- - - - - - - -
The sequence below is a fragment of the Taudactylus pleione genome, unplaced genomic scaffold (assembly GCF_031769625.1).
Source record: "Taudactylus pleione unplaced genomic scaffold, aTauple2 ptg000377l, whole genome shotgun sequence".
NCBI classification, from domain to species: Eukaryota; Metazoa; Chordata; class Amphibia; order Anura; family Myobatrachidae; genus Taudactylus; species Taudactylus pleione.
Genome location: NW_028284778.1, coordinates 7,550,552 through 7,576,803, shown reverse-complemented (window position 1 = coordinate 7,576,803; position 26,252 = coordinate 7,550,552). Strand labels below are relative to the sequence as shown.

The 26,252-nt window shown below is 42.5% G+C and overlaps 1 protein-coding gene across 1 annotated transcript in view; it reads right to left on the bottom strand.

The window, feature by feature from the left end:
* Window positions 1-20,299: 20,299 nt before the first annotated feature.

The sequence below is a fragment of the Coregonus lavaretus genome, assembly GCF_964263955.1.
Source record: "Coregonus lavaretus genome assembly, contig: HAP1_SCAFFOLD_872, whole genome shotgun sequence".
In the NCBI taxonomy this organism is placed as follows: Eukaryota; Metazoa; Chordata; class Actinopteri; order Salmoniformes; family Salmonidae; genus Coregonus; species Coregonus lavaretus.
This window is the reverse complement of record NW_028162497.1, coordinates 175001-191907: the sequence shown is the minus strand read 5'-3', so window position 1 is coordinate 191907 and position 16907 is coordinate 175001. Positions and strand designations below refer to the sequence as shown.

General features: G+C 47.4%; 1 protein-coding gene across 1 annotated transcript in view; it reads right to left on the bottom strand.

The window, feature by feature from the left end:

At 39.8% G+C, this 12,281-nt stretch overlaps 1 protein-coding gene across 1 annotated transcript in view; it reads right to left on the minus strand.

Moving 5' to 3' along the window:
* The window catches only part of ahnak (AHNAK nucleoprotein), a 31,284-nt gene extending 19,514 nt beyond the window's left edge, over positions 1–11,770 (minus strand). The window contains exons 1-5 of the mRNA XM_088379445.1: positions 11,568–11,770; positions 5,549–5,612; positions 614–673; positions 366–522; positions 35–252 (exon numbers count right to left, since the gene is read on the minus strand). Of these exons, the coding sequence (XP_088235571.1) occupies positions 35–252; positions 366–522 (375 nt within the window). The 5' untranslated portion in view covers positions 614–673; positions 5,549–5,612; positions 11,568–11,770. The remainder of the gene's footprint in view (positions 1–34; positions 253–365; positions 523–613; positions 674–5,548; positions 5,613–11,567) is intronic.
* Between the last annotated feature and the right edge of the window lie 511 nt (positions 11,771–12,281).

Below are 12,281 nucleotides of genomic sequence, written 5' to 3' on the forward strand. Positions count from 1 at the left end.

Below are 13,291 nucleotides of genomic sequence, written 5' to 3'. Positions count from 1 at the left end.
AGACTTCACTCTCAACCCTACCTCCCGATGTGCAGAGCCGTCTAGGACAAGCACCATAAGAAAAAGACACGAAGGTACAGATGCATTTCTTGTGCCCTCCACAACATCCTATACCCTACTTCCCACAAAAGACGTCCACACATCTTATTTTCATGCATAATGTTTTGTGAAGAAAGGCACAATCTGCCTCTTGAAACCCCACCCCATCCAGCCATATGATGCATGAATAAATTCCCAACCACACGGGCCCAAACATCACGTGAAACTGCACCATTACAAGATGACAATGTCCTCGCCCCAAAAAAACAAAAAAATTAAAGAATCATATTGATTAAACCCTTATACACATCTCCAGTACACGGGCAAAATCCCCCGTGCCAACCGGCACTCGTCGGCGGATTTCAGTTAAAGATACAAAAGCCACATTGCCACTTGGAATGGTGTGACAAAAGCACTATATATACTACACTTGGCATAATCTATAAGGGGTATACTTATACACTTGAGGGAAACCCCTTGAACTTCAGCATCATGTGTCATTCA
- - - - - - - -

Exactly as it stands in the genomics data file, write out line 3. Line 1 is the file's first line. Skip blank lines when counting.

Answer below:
NCBI classification, from domain to species: Eukaryota; Metazoa; Chordata; class Amphibia; order Anura; family Myobatrachidae; genus Taudactylus; species Taudactylus pleione.